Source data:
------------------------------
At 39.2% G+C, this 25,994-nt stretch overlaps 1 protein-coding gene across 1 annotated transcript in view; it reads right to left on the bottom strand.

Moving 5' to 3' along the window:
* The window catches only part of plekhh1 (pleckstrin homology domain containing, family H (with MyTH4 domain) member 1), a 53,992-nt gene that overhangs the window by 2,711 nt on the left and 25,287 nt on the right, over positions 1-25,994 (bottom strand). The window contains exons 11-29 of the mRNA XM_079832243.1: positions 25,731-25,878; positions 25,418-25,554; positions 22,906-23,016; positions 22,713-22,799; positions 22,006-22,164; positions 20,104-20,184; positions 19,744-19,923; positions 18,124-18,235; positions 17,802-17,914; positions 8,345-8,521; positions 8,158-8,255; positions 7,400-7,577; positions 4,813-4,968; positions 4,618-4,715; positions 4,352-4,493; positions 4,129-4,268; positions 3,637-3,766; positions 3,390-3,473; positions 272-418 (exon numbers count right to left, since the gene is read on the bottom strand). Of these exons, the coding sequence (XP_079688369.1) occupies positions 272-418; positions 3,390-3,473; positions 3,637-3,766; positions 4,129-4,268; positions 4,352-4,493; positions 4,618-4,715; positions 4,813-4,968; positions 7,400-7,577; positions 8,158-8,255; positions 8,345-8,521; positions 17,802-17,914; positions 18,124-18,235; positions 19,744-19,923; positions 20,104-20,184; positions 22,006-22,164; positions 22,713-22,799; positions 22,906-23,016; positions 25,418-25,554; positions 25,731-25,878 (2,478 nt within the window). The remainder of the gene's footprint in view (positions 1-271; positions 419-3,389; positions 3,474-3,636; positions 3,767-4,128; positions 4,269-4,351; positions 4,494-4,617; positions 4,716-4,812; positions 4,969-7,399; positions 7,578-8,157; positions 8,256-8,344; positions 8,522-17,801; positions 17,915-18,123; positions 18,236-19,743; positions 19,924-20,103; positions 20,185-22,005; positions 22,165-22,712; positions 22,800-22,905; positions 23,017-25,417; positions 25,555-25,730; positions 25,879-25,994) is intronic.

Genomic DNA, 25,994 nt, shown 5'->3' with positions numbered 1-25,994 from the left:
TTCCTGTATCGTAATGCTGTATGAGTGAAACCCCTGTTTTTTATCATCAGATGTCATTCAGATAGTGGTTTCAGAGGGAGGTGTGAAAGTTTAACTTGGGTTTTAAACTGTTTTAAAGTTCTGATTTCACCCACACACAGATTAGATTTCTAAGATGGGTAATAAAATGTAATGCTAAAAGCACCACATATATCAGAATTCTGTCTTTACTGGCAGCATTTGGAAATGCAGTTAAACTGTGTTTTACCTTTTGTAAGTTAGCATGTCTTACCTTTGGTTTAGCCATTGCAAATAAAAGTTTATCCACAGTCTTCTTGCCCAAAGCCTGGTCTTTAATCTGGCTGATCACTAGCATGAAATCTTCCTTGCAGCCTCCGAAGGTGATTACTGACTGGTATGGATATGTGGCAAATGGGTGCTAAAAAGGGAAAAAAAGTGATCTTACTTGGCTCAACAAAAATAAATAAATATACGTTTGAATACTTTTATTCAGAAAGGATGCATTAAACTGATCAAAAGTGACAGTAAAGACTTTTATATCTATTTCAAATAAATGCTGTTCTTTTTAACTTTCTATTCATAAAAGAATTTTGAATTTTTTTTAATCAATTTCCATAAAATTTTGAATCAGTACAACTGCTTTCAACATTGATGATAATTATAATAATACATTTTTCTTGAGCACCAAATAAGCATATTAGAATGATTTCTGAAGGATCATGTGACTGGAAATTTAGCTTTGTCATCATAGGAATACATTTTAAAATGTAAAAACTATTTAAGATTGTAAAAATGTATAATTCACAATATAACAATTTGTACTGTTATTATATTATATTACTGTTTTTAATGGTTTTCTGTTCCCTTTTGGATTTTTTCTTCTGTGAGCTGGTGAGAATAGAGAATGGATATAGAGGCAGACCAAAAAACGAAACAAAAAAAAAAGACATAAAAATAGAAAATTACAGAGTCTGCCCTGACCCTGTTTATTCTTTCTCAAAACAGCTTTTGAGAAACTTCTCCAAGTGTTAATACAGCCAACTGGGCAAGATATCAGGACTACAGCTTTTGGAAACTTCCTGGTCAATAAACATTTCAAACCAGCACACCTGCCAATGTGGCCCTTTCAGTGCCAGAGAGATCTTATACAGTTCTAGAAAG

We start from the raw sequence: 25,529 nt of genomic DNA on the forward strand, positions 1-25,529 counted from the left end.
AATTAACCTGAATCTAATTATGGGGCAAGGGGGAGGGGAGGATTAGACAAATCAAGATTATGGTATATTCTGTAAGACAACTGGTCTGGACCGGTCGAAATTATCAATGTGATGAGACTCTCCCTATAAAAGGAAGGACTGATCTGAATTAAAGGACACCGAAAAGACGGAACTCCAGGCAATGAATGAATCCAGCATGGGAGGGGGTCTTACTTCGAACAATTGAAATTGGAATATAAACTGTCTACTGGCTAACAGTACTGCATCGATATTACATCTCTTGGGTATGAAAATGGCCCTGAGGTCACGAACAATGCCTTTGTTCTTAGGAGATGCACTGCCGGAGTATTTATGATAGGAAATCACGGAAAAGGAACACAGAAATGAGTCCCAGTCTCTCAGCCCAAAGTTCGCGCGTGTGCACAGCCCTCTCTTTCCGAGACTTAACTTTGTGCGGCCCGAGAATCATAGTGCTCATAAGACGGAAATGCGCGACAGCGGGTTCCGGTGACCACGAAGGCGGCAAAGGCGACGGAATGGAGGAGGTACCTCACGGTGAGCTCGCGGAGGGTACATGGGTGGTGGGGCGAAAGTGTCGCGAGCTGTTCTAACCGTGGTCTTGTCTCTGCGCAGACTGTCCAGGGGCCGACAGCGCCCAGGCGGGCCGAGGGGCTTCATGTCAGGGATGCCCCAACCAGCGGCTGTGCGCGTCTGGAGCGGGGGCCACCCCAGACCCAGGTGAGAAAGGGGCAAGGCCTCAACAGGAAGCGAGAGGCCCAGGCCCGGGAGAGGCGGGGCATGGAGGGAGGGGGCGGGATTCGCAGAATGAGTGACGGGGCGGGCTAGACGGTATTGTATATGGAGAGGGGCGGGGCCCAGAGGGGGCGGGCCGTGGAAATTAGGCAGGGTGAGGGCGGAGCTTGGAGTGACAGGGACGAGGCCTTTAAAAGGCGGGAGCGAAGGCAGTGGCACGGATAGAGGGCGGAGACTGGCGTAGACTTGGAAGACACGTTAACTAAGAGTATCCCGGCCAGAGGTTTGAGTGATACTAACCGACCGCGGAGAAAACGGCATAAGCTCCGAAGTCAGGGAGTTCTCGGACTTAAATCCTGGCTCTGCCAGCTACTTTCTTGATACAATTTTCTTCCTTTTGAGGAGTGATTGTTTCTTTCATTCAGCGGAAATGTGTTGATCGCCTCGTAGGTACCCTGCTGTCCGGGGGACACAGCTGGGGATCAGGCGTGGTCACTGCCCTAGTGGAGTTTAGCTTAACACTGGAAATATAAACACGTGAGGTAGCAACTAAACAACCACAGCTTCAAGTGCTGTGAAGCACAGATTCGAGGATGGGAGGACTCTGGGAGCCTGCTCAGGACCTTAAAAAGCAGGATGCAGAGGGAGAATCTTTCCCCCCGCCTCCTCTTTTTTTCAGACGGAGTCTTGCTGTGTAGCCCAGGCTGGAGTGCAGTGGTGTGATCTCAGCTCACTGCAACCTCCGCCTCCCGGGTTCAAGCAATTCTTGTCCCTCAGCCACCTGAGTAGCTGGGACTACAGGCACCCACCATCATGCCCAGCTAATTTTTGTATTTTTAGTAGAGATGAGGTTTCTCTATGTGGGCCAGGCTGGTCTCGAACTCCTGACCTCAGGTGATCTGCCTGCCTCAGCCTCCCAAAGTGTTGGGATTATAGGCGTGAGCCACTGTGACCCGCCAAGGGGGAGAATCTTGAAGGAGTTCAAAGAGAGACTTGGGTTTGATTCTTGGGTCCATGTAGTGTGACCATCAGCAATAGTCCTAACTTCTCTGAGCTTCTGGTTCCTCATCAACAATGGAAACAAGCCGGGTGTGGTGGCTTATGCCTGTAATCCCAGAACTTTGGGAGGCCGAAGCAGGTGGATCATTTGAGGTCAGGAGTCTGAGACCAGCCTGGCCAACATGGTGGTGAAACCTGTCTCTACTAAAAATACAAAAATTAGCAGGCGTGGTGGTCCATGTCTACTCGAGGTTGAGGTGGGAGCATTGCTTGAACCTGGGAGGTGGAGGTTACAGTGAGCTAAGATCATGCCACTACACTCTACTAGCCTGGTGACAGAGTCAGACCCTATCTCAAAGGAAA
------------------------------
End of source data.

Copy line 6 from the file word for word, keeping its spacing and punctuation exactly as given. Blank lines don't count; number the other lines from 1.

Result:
We start from the raw sequence: 25,529 nt of genomic DNA on the forward strand, positions 1-25,529 counted from the left end.